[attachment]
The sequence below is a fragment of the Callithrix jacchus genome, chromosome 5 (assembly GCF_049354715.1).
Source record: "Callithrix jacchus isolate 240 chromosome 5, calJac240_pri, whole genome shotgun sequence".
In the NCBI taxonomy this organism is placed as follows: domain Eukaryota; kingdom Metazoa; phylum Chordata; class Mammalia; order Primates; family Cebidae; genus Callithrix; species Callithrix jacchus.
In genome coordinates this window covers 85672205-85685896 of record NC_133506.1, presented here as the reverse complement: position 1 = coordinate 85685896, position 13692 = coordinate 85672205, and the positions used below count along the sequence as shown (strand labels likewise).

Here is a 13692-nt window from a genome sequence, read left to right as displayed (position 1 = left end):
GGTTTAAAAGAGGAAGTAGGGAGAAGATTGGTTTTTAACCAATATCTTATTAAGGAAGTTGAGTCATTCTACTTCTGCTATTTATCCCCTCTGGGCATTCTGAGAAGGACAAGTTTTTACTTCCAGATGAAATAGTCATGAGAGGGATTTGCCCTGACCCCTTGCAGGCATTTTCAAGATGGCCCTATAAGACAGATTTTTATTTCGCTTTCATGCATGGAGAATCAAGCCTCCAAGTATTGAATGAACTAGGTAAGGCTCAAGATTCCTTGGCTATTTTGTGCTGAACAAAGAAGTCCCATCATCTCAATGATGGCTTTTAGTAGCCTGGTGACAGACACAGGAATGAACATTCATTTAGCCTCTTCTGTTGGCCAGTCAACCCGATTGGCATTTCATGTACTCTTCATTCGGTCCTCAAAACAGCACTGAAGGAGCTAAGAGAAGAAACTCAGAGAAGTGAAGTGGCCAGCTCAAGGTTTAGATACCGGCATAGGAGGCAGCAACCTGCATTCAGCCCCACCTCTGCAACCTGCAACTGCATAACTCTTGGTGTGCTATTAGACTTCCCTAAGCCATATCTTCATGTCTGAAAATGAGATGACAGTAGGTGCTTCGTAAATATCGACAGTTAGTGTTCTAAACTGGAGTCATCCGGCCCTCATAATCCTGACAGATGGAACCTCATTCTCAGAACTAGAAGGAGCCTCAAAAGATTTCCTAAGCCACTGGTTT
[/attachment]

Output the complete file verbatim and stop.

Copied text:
The sequence below is a fragment of the Callithrix jacchus genome, chromosome 5 (assembly GCF_049354715.1).
Source record: "Callithrix jacchus isolate 240 chromosome 5, calJac240_pri, whole genome shotgun sequence".
In the NCBI taxonomy this organism is placed as follows: domain Eukaryota; kingdom Metazoa; phylum Chordata; class Mammalia; order Primates; family Cebidae; genus Callithrix; species Callithrix jacchus.
In genome coordinates this window covers 85672205-85685896 of record NC_133506.1, presented here as the reverse complement: position 1 = coordinate 85685896, position 13692 = coordinate 85672205, and the positions used below count along the sequence as shown (strand labels likewise).

Here is a 13692-nt window from a genome sequence, read left to right as displayed (position 1 = left end):
GGTTTAAAAGAGGAAGTAGGGAGAAGATTGGTTTTTAACCAATATCTTATTAAGGAAGTTGAGTCATTCTACTTCTGCTATTTATCCCCTCTGGGCATTCTGAGAAGGACAAGTTTTTACTTCCAGATGAAATAGTCATGAGAGGGATTTGCCCTGACCCCTTGCAGGCATTTTCAAGATGGCCCTATAAGACAGATTTTTATTTCGCTTTCATGCATGGAGAATCAAGCCTCCAAGTATTGAATGAACTAGGTAAGGCTCAAGATTCCTTGGCTATTTTGTGCTGAACAAAGAAGTCCCATCATCTCAATGATGGCTTTTAGTAGCCTGGTGACAGACACAGGAATGAACATTCATTTAGCCTCTTCTGTTGGCCAGTCAACCCGATTGGCATTTCATGTACTCTTCATTCGGTCCTCAAAACAGCACTGAAGGAGCTAAGAGAAGAAACTCAGAGAAGTGAAGTGGCCAGCTCAAGGTTTAGATACCGGCATAGGAGGCAGCAACCTGCATTCAGCCCCACCTCTGCAACCTGCAACTGCATAACTCTTGGTGTGCTATTAGACTTCCCTAAGCCATATCTTCATGTCTGAAAATGAGATGACAGTAGGTGCTTCGTAAATATCGACAGTTAGTGTTCTAAACTGGAGTCATCCGGCCCTCATAATCCTGACAGATGGAACCTCATTCTCAGAACTAGAAGGAGCCTCAAAAGATTTCCTAAGCCACTGGTTT